Recent Trend in Bank Loans to Business – Does It Raise a Red Flag?
Banks are back in the business of lending to households and firms after shrinking their loan books for nearly three years following the collapse of Lehman Brothers in 2008. Loan extensions to businesses show stronger growth compared with that of households and have made headlines in the financial press of late. A recentWall Street Journalarticle reported noticeable growth in bank lending to businesses at significantly low spreads and reminded readers of attendant risks. We have been tracking these data closely and our findings suggest that there is nothing to be too concerned about.
Loans to businesses have increased $262 billion to roughly $1.5 trillion during the two years ended 2012 after declining $426 billion during the Great Recession and thereafter. But bankers report that the spreads they earn from these loans are paltry. The historically low interest rate environment has spurred firms to raise funds in the bond market and contributed to trimming spreads on bank loans.
Low spreads are interpreted as aggressive bank lending to increase market share. However, the share of business loans in the balance sheet of banks indicates that there is little reason to be alarmed by their advancing trend. Business loans made up about 12% of commercial bank assets in the fourth quarter of 2012, up from a low of about 10% at the onset of the recession. Also, from a historical perspective, the current share of business loans does not stand out.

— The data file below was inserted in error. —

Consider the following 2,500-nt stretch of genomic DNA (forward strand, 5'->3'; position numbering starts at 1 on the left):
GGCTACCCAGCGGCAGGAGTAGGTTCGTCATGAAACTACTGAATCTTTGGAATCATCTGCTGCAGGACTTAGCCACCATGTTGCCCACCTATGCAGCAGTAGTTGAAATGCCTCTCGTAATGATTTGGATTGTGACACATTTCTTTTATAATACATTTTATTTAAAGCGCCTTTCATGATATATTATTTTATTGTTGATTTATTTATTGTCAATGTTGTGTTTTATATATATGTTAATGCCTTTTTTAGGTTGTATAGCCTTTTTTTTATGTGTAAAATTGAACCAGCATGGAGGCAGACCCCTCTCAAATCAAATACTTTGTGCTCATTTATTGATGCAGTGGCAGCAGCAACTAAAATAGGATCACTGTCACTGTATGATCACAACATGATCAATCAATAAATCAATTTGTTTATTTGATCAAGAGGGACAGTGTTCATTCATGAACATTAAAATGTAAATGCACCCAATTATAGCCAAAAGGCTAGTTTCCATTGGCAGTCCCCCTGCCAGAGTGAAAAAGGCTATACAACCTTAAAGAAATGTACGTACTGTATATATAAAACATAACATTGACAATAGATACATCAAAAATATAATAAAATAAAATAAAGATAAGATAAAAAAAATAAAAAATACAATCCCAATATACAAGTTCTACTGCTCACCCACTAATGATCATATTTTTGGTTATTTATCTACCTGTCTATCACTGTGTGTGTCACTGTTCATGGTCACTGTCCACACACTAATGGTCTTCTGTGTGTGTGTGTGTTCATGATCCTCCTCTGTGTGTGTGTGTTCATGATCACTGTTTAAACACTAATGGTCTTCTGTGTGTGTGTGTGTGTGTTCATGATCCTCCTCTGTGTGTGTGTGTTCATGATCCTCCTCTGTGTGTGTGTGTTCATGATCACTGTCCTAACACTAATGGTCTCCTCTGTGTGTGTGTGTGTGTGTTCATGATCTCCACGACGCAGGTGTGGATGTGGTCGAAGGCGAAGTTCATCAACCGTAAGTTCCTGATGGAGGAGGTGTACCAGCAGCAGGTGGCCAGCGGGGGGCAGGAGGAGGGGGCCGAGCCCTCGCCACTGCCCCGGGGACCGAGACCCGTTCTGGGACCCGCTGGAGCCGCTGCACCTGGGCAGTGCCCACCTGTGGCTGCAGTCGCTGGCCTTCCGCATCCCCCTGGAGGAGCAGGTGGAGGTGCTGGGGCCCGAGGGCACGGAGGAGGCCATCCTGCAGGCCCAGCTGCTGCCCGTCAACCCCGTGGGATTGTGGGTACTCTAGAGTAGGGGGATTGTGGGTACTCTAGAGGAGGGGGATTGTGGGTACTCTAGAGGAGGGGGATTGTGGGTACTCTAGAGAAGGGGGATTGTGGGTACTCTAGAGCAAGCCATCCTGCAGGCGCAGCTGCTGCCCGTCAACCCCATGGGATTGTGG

The quality of loans that banks hold is another important facet to consider. The delinquency rates of business loans in the final months of 2012 declined to a level seen well before the crisis commenced. The main conclusion is that traditional indicators of the quality of businesses loans are not sending warning signals yet.
Before we declare that bankers have not thrown caution to the wind, it is critical to recognize that loans that sour during weak economic conditions most often originate during the upswing of business activity. This history will certainly have to be respected. But banks have taken criticism for not making enough loans, and now seem to be getting called to task for making too many. It’s hard to find a middle ground.
The opinions expressed herein are those of the author and do not necessarily represent the views of The Northern Trust Company. The Northern Trust Company does not warrant the accuracy or completeness of information contained herein, such information is subject to change and is not intended to influence your investment decisions.